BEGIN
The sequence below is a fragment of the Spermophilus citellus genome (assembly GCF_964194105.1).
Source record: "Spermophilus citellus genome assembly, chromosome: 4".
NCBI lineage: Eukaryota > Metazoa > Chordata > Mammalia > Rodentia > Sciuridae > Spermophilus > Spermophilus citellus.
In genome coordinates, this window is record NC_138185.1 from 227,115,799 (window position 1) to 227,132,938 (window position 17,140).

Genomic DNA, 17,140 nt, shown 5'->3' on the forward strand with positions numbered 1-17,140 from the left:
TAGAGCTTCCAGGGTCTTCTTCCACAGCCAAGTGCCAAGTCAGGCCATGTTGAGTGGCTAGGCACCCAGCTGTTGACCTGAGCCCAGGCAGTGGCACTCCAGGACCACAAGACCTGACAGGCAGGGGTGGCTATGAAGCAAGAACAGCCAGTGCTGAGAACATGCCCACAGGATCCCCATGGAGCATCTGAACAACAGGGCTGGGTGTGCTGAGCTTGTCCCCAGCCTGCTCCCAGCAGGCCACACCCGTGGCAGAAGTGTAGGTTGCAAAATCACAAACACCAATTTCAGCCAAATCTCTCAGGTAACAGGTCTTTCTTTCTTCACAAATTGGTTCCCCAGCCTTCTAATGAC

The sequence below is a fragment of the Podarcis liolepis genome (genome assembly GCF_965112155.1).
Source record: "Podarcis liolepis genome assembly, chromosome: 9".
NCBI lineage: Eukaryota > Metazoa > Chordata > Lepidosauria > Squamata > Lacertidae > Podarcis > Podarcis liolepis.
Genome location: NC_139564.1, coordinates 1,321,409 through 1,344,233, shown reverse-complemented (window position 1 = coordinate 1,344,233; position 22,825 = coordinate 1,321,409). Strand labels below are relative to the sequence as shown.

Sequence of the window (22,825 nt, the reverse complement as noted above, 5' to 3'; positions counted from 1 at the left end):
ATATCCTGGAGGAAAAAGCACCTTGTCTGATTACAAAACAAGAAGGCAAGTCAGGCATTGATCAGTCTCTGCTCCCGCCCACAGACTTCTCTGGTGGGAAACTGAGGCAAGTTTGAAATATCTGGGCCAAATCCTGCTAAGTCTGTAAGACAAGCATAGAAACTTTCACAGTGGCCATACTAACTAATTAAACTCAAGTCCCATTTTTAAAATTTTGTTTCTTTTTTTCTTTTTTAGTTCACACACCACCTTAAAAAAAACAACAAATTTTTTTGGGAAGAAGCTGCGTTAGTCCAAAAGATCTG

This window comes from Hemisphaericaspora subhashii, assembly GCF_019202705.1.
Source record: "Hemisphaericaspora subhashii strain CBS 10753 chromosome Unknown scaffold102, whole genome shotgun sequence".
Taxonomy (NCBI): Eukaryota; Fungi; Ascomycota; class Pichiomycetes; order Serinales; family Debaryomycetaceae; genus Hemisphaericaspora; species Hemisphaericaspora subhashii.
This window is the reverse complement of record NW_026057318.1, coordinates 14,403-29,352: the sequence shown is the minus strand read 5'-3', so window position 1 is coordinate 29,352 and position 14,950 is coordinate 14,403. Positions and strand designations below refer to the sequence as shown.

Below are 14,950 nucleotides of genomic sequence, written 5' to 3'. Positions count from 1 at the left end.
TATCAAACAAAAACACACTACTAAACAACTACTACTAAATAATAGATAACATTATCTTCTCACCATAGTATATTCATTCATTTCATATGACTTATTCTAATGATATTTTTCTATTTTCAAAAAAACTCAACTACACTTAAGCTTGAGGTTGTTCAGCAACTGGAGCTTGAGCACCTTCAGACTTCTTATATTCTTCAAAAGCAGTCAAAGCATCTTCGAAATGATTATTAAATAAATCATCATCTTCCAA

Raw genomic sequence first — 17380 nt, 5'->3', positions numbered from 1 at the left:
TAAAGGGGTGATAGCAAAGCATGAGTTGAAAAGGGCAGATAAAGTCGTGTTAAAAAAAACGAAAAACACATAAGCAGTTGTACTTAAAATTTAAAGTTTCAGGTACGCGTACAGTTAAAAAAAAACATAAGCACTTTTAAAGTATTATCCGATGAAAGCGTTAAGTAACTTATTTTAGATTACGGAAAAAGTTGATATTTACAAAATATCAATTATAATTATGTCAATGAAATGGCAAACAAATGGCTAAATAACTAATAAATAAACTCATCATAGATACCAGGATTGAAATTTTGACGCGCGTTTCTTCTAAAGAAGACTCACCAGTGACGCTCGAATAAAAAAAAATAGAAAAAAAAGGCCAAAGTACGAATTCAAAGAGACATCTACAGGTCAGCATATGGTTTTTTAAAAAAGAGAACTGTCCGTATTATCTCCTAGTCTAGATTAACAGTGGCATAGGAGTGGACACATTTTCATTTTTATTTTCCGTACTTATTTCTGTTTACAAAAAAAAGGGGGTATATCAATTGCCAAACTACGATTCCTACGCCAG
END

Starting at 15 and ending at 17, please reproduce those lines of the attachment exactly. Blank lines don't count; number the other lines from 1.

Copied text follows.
Taxonomy (NCBI): Eukaryota; Fungi; Ascomycota; class Pichiomycetes; order Serinales; family Debaryomycetaceae; genus Hemisphaericaspora; species Hemisphaericaspora subhashii.
This window is the reverse complement of record NW_026057318.1, coordinates 14,403-29,352: the sequence shown is the minus strand read 5'-3', so window position 1 is coordinate 29,352 and position 14,950 is coordinate 14,403. Positions and strand designations below refer to the sequence as shown.

Below are 14,950 nucleotides of genomic sequence, written 5' to 3'. Positions count from 1 at the left end.